Coupled with this there has been a noted upturn in the line coming from SMEs. Could this mean that things are getting back to normal?
From the SME perspective, the turnaround is marked by a renewed attitude to debt. A few years ago businesses were focusing on reducing debt as much as possible and trying to plough ahead without input from the banks - perhaps a natural reaction to the banking and economic crisis. Today though, there is a return to an acceptance that gearing is good for business, part and parcel of the recovery and growth process.
However, it takes more than a shift in perception or a more balanced take on debt to get back to business. One only has to look at the current SME lending situation to see that 'business as usual' is some way off. Rebuilding lost relationships will be a crucial part of regaining the stability which is important to both the banks and to SMEs.
A survey published in July of the SME sector in Australia showed that confidence in the banking sector had hit a new low, even compared with the height of the crisis, the reason being that the banks had not invested sufficiently in relationships with smaller businesses. Perhaps not close to home, but equally perhaps not too far from the truth.
The 'relationship' in relationship banking is going to be key to our recovery. That the big lenders had previously embraced relationship banking princples meant that the pre-crisis relationships between banks, SMEs and intermediaries were vital to getting things done. Trust was built and businesses and banks worked together as partners.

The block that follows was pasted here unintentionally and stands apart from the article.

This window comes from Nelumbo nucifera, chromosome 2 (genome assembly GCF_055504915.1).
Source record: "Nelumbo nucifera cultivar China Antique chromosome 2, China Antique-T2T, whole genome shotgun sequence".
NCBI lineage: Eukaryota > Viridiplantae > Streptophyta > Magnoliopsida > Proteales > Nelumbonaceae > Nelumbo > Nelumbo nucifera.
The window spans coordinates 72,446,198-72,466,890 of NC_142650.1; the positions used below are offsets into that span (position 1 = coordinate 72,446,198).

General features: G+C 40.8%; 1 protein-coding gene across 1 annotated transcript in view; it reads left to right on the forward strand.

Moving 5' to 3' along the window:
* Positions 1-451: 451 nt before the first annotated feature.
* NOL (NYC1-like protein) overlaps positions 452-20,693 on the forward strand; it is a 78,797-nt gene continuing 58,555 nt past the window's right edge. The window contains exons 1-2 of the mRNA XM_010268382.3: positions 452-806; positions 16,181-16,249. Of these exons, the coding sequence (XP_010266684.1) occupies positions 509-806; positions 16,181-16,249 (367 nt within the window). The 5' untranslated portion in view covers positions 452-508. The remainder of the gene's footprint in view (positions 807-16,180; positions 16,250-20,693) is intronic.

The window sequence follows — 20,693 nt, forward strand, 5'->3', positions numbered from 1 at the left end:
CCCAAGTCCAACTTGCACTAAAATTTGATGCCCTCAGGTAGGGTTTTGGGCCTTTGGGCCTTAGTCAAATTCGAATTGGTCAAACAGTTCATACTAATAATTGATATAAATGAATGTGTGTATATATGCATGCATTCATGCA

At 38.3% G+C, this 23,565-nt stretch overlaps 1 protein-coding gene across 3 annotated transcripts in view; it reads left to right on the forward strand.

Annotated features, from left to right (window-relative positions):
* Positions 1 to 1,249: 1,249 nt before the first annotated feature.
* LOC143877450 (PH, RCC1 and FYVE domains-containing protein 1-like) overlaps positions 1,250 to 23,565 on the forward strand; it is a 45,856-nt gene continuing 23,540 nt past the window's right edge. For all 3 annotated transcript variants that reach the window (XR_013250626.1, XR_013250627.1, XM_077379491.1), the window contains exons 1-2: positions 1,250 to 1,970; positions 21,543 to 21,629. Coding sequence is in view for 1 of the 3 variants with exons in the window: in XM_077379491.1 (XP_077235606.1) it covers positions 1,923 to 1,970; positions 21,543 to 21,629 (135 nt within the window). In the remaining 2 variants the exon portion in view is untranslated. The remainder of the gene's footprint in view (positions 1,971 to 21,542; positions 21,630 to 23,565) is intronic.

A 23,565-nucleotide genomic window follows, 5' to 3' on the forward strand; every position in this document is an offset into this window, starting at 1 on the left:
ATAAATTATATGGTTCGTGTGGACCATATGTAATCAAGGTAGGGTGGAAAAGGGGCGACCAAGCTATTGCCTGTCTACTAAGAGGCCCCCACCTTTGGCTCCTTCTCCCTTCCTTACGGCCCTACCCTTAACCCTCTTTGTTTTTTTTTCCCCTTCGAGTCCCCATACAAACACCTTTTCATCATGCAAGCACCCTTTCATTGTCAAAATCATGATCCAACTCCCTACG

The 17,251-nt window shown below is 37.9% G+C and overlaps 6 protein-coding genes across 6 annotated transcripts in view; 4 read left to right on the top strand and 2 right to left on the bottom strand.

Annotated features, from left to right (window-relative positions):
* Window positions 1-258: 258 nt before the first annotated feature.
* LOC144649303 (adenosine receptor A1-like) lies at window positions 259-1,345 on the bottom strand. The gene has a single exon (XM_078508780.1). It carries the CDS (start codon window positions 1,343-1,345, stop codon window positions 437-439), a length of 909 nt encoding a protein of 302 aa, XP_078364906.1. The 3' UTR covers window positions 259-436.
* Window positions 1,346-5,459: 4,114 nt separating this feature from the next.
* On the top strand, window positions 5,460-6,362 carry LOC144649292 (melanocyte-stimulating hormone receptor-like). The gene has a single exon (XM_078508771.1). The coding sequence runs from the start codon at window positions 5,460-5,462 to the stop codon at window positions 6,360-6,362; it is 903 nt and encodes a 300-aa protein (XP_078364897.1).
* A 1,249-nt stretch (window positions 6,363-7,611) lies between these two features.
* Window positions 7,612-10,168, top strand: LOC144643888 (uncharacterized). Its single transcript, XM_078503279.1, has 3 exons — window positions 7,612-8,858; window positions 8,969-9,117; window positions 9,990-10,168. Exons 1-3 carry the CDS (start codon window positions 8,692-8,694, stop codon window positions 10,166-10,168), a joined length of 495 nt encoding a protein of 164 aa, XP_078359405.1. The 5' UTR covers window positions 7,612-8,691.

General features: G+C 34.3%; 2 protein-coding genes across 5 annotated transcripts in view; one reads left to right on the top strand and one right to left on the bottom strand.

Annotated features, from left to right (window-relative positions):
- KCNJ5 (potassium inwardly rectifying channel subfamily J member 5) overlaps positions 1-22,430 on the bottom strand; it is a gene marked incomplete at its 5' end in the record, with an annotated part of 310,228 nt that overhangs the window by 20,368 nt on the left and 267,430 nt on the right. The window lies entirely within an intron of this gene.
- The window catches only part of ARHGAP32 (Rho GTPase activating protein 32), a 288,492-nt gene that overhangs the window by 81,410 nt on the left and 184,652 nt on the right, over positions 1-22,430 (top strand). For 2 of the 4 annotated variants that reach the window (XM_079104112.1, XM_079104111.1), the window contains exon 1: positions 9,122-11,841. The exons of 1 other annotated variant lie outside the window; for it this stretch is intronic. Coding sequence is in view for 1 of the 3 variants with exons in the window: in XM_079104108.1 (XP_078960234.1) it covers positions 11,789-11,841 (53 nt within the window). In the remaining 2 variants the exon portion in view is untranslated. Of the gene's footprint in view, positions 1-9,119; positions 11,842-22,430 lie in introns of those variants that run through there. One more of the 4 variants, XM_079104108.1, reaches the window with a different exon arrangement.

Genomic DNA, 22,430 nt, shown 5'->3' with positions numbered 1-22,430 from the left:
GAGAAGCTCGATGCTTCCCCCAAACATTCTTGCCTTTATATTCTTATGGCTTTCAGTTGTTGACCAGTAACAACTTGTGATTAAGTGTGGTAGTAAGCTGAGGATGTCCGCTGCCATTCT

Then came the financial crisis and virtually nothing and no-one was left untouched. The banks had to react and the result was that jobs we lost, some branches closed and teams were broken up as operations were rationalised. Inevitably, many relationships with SMEs and advisers were lost.
The relationship banking approach was personal and proactive, and for us all to recover this has to be re-established. Many of the familiar faces may have gone, but the new relationship managers are now working hard to get up to speed with an increasingly optimistic market.
It will take work on all sides to regain the position. Defensive habits that have been formed over the last few years need to be broken. SMEs need to be open to building new partnerships, banks need to invest in these relationships and the people that build them, and intermediaries need to do the legwork on both sides to open the channels of negotiation again.
The net result will be positive for all. Deeper relationships with customers bring banks better opportunities and hence better revenue. For the SME, a good relationship with its lender encourages innovation and growth.
So, however tentative, good news on the recession front perhaps means that we can all take a few more steps towards getting back to business - but they're steps that we will all have to take together.
Gareth Magee is a partner at Scott-Moncrieff, leading accountants and business advisors.